For The Military, Going Green Is A Matter Of National Security

We've written about Corporate America seizing the reins of the green-energy movement, but Big Business is hardly alone. The military is moving full-speed ahead in an effort to rely less on costly foreign oil and more on renewables, while also saving money through energy conservation.

It really is fascinating to watch. The military no longer wants to be the biggest consumer of fossil fuel in the world. So, ships are heading to sea with hybrid technology that could save billions in fuel costs, soldiers in war zones are using solar energy, the Army has a goal of net-zero energy use and the U.S. Air Force has concluded that saving energy not only saves the environment, but could save lives and money.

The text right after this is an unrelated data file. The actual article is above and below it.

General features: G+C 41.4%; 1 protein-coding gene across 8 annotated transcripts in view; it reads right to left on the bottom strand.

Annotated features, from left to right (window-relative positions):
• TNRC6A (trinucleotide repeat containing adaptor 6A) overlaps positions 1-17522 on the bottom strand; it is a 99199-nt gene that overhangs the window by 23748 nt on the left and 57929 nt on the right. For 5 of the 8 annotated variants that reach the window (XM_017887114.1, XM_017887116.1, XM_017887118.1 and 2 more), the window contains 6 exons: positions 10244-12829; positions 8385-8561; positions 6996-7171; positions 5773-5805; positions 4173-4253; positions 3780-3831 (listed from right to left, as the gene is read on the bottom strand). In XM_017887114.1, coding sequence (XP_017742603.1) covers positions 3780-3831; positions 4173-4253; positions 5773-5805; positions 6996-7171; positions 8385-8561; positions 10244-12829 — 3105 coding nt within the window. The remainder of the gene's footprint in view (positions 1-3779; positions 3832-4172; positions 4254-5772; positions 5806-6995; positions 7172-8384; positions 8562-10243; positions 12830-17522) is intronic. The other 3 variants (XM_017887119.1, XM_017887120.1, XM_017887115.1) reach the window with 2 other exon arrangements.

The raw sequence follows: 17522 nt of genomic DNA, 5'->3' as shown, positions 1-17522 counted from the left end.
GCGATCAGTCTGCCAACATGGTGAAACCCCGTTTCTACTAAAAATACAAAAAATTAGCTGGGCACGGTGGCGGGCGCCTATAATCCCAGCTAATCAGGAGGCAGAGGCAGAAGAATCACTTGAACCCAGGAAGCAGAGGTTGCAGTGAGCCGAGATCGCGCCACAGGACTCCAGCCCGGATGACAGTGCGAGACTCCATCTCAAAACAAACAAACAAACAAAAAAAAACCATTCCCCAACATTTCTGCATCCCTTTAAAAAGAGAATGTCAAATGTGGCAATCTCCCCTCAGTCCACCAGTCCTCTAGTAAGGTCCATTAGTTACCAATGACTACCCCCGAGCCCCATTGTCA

The Department of Defense has even established a Web site that details its Green efforts.

Navy Secretary Ray Mabus said at a recent clean-energy conference (where he also criticized a RAND Corp. study that questioned the effectiveness of biofuels) that a green fleet makes sense considering the massive costs in dollars and lives of using and hauling oil, and the apparent disconnect of using foreign sources to power ships, planes and tanks that are made in the United States.

How strong the green-energy movement gets in this era of budget cuts and political bickering remains to be seen, but the support of Big Business and the Department of Defense helps keep up the momentum.